- Does it matter how fast your bow shoots?Yes, check the chart below to ensure the React sight will work with your bow setup. We suggest using a chronograph to check your bow speed before purchasing your React sight. Trophy Ridge has expanded our React lineup to help archers of all ages and sizes gain access to this amazing technology.
Item # Product Name Minimum Arrow Speed AATS2011R19 REACT ALPHA 265 AS701DTR10 REACT ONE PRO DOVETAIL .010 265 AS701DTR19 REACT ONE PRO DOVETAIL .019 265 AS701L10 REACT ONE PRO .010 265 AS701L19 REACT ONE PRO .019 265 AS701R10 REACT ONE PRO .010 265 AS701R19 REACT ONE PRO .019 265 AS713R19 REACT TRIO PRO .019 250 AS825L19 REACT PRO .019 240 AS825R10 REACT PRO .010 240 AS825R19 REACT PRO .019 240 AS827R10 REACT PRO 7 .010 270 AS845 REACT V5 250 AS855 REACT H5 PIN BLACK 240 AS855L REACT H5 PIN BLACK 240 AS855LXTRA REACT H5 PIN CAMO 240 AS855XTRA REACT H5 PIN CAMO 240 AATS0014R19 REACT H4 195 AATS0014L19 REACT H4 195
- Does it matter how heavy or how light your arrows are?No, As long as your arrow weight and spine are consistent, your arrow weight cannot fool our React Technology. The reason is that your other pin gaps are based on your first 2 pin gaps. The further an arrow is propelled from your bow the more gravity affects the arrow forcing it toward the earth. Our React Technology takes into account the rate of drop and your arrow weight.
- Can I start the first pin at 30 yards?No in order for the mathematics behind our React Technology to work the first pin must be set at 20 yards (this pin is fixed to the housing). Each pin must be set in the common 10 yard increments...20,30,40,50 and 60 yards.
- I am shooting a good group at 20 and 30 yards but I am a little low at 40 yards?You can still make a micro adjustment at that distance. Use your master adjustment knob to follow the arrow; this will only make your 30 yard group even better.
- The further the distance I shoot the more I am grouping to the right or left?This can be common on all sight and set ups. First you may want to make sure that your bow is paper tuned and that your center-shot is correct. Secondly you may need to micro-adjust your windage to compensate for this. Remember anything on your bow that is the slightest bit out of tune is amplified the further distance you shoot.
- How should I align my peep sight in regards to the pin or sight housing?The proper way to sight in and shoot is to encapsulate your sight housing within your peep sight, so try to imagine your peep sight making a complete circle around the sight housing. This will guarantee proper alignment and accuracy with each shot.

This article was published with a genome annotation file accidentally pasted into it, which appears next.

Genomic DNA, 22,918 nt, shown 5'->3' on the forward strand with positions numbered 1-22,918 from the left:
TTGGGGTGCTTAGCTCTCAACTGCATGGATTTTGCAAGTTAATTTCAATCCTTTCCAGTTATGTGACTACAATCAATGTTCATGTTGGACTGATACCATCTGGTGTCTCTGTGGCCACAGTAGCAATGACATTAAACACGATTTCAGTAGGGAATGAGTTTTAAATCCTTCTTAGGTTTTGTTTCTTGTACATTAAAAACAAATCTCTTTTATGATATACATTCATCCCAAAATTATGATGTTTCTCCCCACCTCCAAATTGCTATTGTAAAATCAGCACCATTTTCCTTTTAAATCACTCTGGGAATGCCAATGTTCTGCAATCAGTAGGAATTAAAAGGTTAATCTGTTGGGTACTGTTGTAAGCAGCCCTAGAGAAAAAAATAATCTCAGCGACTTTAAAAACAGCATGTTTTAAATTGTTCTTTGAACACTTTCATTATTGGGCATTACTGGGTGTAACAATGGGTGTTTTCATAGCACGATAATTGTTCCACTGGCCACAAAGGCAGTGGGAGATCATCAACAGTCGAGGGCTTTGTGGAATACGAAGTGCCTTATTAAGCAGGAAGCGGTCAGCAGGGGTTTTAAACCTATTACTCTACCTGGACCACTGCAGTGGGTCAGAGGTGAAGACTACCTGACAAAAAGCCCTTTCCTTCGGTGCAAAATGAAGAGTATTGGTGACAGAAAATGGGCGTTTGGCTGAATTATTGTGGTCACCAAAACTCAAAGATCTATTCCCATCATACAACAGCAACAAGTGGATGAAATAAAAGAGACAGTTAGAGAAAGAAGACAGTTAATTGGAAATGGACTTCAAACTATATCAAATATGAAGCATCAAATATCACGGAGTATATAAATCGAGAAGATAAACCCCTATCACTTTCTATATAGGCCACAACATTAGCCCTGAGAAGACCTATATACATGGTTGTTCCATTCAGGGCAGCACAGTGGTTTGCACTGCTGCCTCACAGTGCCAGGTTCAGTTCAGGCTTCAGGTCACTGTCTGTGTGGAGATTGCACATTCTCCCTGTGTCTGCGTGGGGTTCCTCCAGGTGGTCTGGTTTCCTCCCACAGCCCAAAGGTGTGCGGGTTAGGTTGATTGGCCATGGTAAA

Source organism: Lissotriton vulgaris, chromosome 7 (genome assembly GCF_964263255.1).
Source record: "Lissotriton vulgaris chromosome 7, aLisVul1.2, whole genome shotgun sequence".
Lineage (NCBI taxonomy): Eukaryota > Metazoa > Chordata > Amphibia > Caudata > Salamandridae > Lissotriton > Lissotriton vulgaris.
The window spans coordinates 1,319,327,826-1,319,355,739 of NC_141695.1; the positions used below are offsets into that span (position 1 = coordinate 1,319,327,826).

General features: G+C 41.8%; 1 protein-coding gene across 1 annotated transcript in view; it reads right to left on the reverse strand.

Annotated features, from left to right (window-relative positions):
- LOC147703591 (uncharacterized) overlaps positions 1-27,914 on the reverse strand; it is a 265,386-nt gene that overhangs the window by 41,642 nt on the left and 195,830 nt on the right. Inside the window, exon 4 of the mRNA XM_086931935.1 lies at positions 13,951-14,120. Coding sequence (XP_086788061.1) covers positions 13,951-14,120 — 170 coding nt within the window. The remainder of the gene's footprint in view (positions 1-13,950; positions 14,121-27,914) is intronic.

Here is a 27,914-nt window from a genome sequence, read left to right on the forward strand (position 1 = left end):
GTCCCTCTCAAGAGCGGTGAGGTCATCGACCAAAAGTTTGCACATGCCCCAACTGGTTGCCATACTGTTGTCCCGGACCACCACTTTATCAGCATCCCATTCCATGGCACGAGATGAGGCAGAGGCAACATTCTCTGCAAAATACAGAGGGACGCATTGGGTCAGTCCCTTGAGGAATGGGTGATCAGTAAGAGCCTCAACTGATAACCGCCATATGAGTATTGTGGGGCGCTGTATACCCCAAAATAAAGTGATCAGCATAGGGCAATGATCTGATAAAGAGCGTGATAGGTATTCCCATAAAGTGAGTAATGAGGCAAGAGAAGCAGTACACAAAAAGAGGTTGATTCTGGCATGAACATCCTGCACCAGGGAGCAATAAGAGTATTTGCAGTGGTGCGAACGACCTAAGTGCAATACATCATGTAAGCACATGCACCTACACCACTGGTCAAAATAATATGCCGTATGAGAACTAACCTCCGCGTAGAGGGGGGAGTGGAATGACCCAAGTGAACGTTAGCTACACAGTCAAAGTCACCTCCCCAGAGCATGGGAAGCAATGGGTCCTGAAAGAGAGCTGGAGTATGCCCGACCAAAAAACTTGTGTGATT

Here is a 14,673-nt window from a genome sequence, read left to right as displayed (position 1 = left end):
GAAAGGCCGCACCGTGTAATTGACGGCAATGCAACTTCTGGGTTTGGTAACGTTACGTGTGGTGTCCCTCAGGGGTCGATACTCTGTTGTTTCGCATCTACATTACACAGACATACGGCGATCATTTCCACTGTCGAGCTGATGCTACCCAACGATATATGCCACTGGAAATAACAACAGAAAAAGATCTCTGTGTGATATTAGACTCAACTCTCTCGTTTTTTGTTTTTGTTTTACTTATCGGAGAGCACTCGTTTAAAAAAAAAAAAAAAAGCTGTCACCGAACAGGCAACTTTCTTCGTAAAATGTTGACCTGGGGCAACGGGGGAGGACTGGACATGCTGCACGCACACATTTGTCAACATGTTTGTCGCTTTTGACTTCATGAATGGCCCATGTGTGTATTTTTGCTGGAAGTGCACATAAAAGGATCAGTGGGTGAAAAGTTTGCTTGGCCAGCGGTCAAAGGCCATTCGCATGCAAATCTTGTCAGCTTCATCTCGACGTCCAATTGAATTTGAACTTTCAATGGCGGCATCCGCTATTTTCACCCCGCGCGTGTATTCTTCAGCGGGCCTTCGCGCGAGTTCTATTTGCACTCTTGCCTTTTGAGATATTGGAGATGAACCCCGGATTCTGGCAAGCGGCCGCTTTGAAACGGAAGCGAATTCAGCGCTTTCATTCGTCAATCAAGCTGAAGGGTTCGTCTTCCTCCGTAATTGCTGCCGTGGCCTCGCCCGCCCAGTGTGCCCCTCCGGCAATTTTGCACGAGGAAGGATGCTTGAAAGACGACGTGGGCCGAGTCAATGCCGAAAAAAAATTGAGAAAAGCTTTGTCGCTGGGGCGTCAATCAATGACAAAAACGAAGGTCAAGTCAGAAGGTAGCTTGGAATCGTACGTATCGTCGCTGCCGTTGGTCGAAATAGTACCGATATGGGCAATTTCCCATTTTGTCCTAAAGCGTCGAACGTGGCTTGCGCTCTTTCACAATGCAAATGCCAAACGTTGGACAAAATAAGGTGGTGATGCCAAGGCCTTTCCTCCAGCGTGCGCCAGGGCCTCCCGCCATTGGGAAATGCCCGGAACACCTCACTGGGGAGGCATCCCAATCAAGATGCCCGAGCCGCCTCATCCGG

- What size of biscuit do I need for my arrow?In general, a loose fit is good, and a tight fit is bad. A tight fit can result in more noise and possible left-right errors from hand torque. All Biscuit sizes are interchangeable. This means that to switch arrow sizes, it may only be necessary to switch biscuits. It will not be necessary to buy a whole new rest. The following table relates the available Biscuit sizes to the available arrow types and sizes:
Biscuit size Arrow Sizes SMALL (0.300" inner) TROPHY RIDGE, ACC, OUTSERT CARBON, AXIS 17XX or smaller ALUMINUM MEDIUM (0.320" inner) INTERNAL COMPONENT CARBON, 19XX or smaller ALUMINUM LARGE (0.385" inner) 23XX or smaller ALUMINUM FISHING (0.360" inner) UNFLETCHED FISHING ARROWS ONLYGood0.03" Width Gap at TopToo TightArrow Fills Hole
- Will the Whisker Biscuit Arrow Rest® work with fingers?
Yes. The Whisker Biscuit Arrow Rest® works well with fingers. When paper tuning a bow for finger shooting, the shooter must keep in mind that the normal tear shows nock-left for right hand shooters and nock-right for left hand shooters. It is possible to tune a bow with this rest on it to shoot a bullet hole using fingers, but you may notice that the arrow angles to the right of the centerline of the bow, and thus it will shoot to the right (for a right hand shooter).
If it isn't already, you may want to set up your arrows with the cock feather out. This will provide a larger profile of feathers in the vertical plane, which helps stabilize the arrow faster for finger shooters. Just remember to keep the arrow close to the vertical centerline of the bow (just to the left of the string), set the string nock about 1/4 inch high, and you will get good results.
- How do you load a broadhead into the Whisker Biscuit Arrow Rest®?The blades of a broadhead extend radially out from its centerline. The whiskers on the biscuit extend radially toward its center. This means that you can push a broadhead through the Whisker Biscuit Arrow Rest® without any problems. If you are using expanding broadheads, you may want to take extra care as you push them through to ensure that they don't open, or that the o-ring doesn't get bumped. Backloading the arrow nock first is also an option when shooting plastic vanes. The Quick Shot Kit and QS model arrow rests provide an entry slot for easy loading of arrows regardless of fletching or broadhead type.
- How long does the biscuit last?The biscuit should last at least several hunting seasons. If crushed excessively and repeatedly by an arrow, the bristles may take on a permanent set. High temperatures such as from a freshly hot-glued target point can melt the bristles. Too tight a fit around the shaft may cause excessive bristle wear. If any of these conditions occur, then it's time to replace the biscuit.
- Is there a speed loss?As compared to a prong style rest, the speed loss from 3" vanes is negligible. Four inch vanes or feathers with a 1 to 2 degree helical will produce a loss of only 1 to 2 feet per second. Five inch fletching will lose 5 to 7 feet per second, while using 5" fletch with a 6 degree helical will lose 12 to 15 feet per second.